As the token brain surgeon of the GOP presidential nominating field, Ben Carson has risen to frontrunner status largely on his outsider appeal and personal biography, having developed a very strong following among the culture war set long before he ran for president. But another detail in his narrative was undermined today when Carson admitted to POLITICO that he was never offered any sort of scholarship or incentive to attend West Point. It was merely the latest troubling example of items in Carson’s CV not checking out under scrutiny, such as his tale of stabbing someone as a youth.

Mixed into the inevitable social media ridicule, however, is the question of Ben Carson’s mental state when he makes psuedoscientific announcements and airs his ahistorical gobbledygook. Is he crazy like the Unabomber, they wonder? Despite the buffoonery of his views on the Egyptian pyramids, evolution, and other topics, I don’t think Carson is insane. Snake oil salesmen are wily, not wild.  When he blames the ‘liberal media’ for the firestorm, Carson is being entirely rational about how his primary wellsprings of political support will react. When Jonathan Chait questions whether Carson is faking his presidential bid to profit on the attention, he fails to appreciate the enduring relationship between patent medicine salesmanship and populist right wing organizing — an all-American tradition that has expressed itself in our time as the freewheeling campaign finance machine of Citizens United. From Carson’s perspective, cashing in on a catechism is completely natural.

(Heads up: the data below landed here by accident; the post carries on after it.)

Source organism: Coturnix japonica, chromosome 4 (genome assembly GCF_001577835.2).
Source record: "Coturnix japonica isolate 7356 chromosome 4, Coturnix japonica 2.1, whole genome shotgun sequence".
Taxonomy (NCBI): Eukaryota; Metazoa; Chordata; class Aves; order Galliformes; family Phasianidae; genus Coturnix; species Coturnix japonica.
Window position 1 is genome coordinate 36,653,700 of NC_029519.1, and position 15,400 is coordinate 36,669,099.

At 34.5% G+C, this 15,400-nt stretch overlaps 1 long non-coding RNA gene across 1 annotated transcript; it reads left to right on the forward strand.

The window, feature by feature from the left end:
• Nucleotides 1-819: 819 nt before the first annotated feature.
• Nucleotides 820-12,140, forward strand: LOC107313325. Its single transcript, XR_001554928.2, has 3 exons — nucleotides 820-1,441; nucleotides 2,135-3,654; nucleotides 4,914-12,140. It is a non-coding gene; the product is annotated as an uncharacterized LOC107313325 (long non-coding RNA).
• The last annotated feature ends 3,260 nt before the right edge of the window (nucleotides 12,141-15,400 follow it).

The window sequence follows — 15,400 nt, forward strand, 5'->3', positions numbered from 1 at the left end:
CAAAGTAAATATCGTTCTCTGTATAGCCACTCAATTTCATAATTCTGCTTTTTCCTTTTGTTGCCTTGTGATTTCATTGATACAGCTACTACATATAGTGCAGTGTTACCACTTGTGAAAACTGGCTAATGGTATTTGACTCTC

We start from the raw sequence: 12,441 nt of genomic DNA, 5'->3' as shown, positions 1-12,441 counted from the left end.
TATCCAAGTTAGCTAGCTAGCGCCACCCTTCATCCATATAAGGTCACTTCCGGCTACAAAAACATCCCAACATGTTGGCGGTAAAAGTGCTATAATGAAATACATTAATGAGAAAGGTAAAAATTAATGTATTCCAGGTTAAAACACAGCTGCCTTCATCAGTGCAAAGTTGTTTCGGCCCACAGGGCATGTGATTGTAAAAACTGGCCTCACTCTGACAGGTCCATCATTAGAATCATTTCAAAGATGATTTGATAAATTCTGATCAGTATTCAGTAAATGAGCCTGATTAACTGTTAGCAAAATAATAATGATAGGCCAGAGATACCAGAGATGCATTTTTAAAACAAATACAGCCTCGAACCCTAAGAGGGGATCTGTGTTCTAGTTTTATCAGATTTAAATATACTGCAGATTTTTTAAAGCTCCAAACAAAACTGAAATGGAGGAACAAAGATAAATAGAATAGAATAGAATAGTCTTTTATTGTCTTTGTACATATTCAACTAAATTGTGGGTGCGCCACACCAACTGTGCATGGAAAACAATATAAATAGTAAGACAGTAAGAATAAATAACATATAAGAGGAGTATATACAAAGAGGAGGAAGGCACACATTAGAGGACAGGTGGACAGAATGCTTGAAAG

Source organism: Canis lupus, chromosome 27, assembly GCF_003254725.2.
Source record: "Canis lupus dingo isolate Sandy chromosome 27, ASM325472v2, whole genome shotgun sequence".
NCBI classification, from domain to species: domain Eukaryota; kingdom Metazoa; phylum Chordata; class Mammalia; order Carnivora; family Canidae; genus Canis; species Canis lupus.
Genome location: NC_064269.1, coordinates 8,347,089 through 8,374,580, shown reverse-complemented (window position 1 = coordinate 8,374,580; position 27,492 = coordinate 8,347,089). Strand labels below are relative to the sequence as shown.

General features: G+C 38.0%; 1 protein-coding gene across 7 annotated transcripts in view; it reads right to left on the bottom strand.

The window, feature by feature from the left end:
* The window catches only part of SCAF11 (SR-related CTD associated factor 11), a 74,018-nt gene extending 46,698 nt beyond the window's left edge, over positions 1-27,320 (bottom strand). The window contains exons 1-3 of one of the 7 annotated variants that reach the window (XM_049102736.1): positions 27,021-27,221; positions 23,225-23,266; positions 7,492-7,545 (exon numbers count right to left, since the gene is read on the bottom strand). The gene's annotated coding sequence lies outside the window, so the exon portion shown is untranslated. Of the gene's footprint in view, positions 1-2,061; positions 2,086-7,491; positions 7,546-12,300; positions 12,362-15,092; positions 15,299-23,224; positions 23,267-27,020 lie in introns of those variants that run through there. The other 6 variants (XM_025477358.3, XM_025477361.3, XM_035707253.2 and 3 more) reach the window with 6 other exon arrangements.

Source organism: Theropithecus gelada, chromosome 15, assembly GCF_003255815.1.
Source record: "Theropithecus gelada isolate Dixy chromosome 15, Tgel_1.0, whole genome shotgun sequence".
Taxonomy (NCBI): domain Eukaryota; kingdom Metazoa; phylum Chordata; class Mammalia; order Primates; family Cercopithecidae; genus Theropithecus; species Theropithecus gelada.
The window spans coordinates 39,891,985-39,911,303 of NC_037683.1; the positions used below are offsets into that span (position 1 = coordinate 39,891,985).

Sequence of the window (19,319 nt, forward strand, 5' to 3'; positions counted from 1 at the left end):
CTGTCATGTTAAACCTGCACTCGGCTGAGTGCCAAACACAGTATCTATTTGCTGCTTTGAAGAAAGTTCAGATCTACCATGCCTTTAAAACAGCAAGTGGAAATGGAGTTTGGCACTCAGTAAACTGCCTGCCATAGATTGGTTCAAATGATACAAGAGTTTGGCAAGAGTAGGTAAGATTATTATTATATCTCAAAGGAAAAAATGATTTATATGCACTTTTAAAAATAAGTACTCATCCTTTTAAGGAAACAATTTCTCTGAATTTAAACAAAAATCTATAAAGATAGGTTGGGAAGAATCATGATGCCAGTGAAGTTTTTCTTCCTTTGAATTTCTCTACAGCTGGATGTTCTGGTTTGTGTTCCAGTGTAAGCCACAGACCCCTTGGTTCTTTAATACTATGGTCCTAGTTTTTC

But does he have a messiah complex? While a monumental ego is required to run for president, this is an instructive question. Carson’s base of popular support lies within the evangelical wing of the conservative movement, where his pseudoscientific statements and fact-free denials of reality make him extremely popular. The roots of Carson’s specific sectarian views go back to 1844, an outgrowth of the all-American paranoid strain of Seventh-day Adventist theology through which the former neurosurgeon has nourished his personal conviction throughout his adult life. As blogging SDA pastor Loren Siebold explains in a recent post, Carson’s “accusatory eschatology” goes back to the very origins of the church.

Just in case some reporter looking for information on Ben Carson’s denomination stumbles upon this Spectrum column, let me attempt to tell you the truth about who we are. Seventh-day Adventists are conservative Protestant Christians. Read through our fundamental beliefs, and you’ll see that we are solidly orthodox in the central doctrines we share with other Christians. We can truthfully repeat the Apostles Creed. But it is also true that stories about the Papacy’s plan to persecute those of us who worship on Saturday are a solid part of the writings of our 19th century prophet. And yes, a substantial number of our people accept every word of that account as though it were history written in advance. They insist that it is a selling point for our faith, which is why our evangelistic meetings will feature topics about the Papacy’s intentions as explained by prophecies in Daniel and Revelation.

But you also need to know that there are many in the Seventh-day Adventist church who see these stories as remnants of a frightened, nativist past. We believe that the Lord has graciously led us from a religion of fear and exclusivism to one of peace in Christ, and harmony with other believers. We have no interest in blaming Roman Catholics. We extract from the prophecies larger principles, such as that religion mustn’t get entangled with government, and no religious leader should exercise too much power in the civil realm. No one can deny that our denomination has an impressive track record of supporting religious liberty and the separation of church and state. Still, some of us believe that this accusatory eschatology has distracted from the work of the gospel, and from bringing blessings to the world. And as for bringing blessings, we have a bragworthy record of merciful work through our hospitals, disaster relief agencies, and schools.